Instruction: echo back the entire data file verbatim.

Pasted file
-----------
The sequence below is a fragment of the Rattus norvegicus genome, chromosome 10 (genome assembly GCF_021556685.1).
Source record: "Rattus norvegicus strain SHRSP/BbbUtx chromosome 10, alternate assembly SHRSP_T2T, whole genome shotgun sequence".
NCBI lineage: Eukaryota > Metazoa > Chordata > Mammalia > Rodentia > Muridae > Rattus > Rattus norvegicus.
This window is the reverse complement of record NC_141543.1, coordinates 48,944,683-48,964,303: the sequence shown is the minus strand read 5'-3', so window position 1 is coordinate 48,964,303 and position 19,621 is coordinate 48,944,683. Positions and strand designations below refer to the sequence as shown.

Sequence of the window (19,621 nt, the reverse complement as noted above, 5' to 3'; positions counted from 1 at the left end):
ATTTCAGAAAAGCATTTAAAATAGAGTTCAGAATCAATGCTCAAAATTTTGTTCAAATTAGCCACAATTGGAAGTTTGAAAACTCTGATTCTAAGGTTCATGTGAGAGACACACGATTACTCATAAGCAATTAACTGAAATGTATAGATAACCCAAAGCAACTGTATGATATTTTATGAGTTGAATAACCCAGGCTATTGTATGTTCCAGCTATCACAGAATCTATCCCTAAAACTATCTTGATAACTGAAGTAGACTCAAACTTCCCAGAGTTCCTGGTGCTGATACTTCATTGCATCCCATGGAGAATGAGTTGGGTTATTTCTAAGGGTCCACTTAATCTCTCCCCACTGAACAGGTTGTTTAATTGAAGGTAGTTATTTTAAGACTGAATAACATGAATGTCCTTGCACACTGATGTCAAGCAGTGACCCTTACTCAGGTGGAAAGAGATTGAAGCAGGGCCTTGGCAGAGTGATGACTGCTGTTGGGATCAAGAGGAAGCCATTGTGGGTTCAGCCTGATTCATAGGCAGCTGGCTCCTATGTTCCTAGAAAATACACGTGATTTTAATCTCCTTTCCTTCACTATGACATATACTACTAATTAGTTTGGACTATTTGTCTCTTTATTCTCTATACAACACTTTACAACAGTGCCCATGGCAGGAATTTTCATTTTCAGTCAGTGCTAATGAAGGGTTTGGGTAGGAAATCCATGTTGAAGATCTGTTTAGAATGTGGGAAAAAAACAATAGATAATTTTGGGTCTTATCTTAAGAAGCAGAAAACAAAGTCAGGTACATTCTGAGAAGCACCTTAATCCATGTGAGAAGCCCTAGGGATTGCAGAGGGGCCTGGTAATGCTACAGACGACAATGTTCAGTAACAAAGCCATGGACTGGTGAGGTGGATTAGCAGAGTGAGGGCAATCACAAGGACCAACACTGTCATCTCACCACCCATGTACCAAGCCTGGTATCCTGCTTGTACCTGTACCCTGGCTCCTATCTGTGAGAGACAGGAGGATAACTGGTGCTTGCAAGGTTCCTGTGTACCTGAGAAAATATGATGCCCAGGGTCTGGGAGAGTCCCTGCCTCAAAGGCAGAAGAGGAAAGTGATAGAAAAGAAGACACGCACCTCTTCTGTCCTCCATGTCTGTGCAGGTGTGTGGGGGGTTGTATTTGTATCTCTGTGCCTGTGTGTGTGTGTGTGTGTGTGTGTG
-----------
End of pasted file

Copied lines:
The sequence below is a fragment of the Rattus norvegicus genome, chromosome 10 (genome assembly GCF_021556685.1).
Source record: "Rattus norvegicus strain SHRSP/BbbUtx chromosome 10, alternate assembly SHRSP_T2T, whole genome shotgun sequence".
NCBI lineage: Eukaryota > Metazoa > Chordata > Mammalia > Rodentia > Muridae > Rattus > Rattus norvegicus.
This window is the reverse complement of record NC_141543.1, coordinates 48,944,683-48,964,303: the sequence shown is the minus strand read 5'-3', so window position 1 is coordinate 48,964,303 and position 19,621 is coordinate 48,944,683. Positions and strand designations below refer to the sequence as shown.

Sequence of the window (19,621 nt, the reverse complement as noted above, 5' to 3'; positions counted from 1 at the left end):
ATTTCAGAAAAGCATTTAAAATAGAGTTCAGAATCAATGCTCAAAATTTTGTTCAAATTAGCCACAATTGGAAGTTTGAAAACTCTGATTCTAAGGTTCATGTGAGAGACACACGATTACTCATAAGCAATTAACTGAAATGTATAGATAACCCAAAGCAACTGTATGATATTTTATGAGTTGAATAACCCAGGCTATTGTATGTTCCAGCTATCACAGAATCTATCCCTAAAACTATCTTGATAACTGAAGTAGACTCAAACTTCCCAGAGTTCCTGGTGCTGATACTTCATTGCATCCCATGGAGAATGAGTTGGGTTATTTCTAAGGGTCCACTTAATCTCTCCCCACTGAACAGGTTGTTTAATTGAAGGTAGTTATTTTAAGACTGAATAACATGAATGTCCTTGCACACTGATGTCAAGCAGTGACCCTTACTCAGGTGGAAAGAGATTGAAGCAGGGCCTTGGCAGAGTGATGACTGCTGTTGGGATCAAGAGGAAGCCATTGTGGGTTCAGCCTGATTCATAGGCAGCTGGCTCCTATGTTCCTAGAAAATACACGTGATTTTAATCTCCTTTCCTTCACTATGACATATACTACTAATTAGTTTGGACTATTTGTCTCTTTATTCTCTATACAACACTTTACAACAGTGCCCATGGCAGGAATTTTCATTTTCAGTCAGTGCTAATGAAGGGTTTGGGTAGGAAATCCATGTTGAAGATCTGTTTAGAATGTGGGAAAAAAACAATAGATAATTTTGGGTCTTATCTTAAGAAGCAGAAAACAAAGTCAGGTACATTCTGAGAAGCACCTTAATCCATGTGAGAAGCCCTAGGGATTGCAGAGGGGCCTGGTAATGCTACAGACGACAATGTTCAGTAACAAAGCCATGGACTGGTGAGGTGGATTAGCAGAGTGAGGGCAATCACAAGGACCAACACTGTCATCTCACCACCCATGTACCAAGCCTGGTATCCTGCTTGTACCTGTACCCTGGCTCCTATCTGTGAGAGACAGGAGGATAACTGGTGCTTGCAAGGTTCCTGTGTACCTGAGAAAATATGATGCCCAGGGTCTGGGAGAGTCCCTGCCTCAAAGGCAGAAGAGGAAAGTGATAGAAAAGAAGACACGCACCTCTTCTGTCCTCCATGTCTGTGCAGGTGTGTGGGGGGTTGTATTTGTATCTCTGTGCCTGTGTGTGTGTGTGTGTGTGTGTGTG